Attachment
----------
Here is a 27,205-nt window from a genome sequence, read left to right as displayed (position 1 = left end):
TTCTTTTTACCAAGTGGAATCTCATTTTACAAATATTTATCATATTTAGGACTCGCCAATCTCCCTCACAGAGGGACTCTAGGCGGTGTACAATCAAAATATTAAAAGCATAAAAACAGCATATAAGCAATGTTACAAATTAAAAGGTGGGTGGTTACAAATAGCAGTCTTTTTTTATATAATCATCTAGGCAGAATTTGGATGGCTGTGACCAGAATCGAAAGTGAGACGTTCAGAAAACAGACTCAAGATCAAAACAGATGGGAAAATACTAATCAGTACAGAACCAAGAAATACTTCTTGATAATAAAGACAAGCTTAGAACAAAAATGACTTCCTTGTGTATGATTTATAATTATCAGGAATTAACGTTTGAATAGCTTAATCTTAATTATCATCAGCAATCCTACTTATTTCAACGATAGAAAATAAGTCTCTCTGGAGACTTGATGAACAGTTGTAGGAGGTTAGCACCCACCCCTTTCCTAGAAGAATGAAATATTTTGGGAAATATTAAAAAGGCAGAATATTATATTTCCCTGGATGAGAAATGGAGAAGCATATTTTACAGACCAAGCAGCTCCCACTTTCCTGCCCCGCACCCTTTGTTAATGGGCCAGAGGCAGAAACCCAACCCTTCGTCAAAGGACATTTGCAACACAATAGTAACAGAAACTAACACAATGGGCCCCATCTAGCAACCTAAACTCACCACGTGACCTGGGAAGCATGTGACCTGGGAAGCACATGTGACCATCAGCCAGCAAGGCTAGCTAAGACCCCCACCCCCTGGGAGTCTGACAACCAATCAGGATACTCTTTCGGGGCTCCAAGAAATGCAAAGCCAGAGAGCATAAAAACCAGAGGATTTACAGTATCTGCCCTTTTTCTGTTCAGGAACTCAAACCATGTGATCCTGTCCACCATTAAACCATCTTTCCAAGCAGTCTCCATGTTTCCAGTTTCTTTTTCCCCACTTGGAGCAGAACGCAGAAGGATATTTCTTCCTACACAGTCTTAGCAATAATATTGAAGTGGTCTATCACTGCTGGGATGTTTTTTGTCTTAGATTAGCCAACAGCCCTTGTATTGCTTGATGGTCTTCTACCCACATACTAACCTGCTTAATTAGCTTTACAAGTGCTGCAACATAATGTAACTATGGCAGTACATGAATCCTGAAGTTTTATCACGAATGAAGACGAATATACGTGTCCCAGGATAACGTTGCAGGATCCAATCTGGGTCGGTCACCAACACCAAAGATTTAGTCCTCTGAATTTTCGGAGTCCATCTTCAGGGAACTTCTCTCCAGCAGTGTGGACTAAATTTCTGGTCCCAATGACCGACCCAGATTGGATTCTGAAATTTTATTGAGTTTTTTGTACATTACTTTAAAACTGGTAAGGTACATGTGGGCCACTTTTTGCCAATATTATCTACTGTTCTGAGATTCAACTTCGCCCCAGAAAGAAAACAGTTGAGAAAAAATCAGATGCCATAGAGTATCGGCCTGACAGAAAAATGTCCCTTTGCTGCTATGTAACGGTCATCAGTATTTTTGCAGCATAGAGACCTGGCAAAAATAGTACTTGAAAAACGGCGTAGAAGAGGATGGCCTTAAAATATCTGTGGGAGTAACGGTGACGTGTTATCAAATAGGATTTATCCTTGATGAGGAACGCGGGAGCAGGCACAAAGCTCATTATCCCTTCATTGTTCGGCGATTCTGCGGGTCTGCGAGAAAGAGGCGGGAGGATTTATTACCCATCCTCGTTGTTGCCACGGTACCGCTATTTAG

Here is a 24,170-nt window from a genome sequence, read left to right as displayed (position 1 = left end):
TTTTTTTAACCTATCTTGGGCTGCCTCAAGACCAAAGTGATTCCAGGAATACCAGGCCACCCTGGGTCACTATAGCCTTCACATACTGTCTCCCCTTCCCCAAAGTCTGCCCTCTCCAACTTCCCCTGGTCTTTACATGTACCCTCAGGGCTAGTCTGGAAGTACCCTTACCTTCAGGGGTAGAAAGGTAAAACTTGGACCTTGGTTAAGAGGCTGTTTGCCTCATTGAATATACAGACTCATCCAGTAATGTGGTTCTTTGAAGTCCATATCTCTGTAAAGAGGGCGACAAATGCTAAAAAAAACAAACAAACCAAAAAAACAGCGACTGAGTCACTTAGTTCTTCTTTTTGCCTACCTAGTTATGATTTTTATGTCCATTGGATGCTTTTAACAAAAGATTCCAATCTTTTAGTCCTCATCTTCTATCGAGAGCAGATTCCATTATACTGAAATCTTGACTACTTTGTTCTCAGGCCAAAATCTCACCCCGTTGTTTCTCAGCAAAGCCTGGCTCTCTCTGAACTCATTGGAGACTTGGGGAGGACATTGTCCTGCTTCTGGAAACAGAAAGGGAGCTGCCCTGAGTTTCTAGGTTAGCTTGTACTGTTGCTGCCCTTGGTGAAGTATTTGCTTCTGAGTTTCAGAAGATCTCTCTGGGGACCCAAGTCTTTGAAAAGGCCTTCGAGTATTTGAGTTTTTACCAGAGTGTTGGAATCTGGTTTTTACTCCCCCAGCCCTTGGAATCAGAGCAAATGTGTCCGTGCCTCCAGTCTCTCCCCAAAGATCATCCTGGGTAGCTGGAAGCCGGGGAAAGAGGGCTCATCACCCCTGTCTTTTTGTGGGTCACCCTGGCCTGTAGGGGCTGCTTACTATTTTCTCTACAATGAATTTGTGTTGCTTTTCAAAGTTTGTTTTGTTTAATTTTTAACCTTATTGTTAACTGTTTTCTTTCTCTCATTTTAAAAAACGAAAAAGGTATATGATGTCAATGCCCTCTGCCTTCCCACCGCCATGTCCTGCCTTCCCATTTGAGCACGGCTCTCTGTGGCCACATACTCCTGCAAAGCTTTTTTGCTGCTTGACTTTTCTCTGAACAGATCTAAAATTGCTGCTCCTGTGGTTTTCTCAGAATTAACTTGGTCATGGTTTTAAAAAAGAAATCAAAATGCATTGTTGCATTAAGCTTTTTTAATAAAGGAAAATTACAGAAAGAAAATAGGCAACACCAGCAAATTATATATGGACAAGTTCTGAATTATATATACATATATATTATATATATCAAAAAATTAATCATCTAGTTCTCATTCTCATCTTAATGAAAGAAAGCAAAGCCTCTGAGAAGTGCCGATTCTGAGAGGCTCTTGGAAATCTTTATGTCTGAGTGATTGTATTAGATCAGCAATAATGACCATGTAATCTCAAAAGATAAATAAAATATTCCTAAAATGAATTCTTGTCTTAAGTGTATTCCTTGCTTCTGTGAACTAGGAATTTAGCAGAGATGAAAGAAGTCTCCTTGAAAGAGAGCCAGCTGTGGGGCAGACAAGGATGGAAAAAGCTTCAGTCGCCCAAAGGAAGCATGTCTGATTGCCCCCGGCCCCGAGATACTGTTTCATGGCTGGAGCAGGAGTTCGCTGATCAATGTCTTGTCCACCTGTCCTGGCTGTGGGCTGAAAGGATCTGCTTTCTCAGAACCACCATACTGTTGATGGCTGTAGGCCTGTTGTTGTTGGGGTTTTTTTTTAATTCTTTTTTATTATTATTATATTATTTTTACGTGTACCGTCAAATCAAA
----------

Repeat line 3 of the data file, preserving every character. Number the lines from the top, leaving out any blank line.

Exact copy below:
Here is a 24,170-nt window from a genome sequence, read left to right as displayed (position 1 = left end):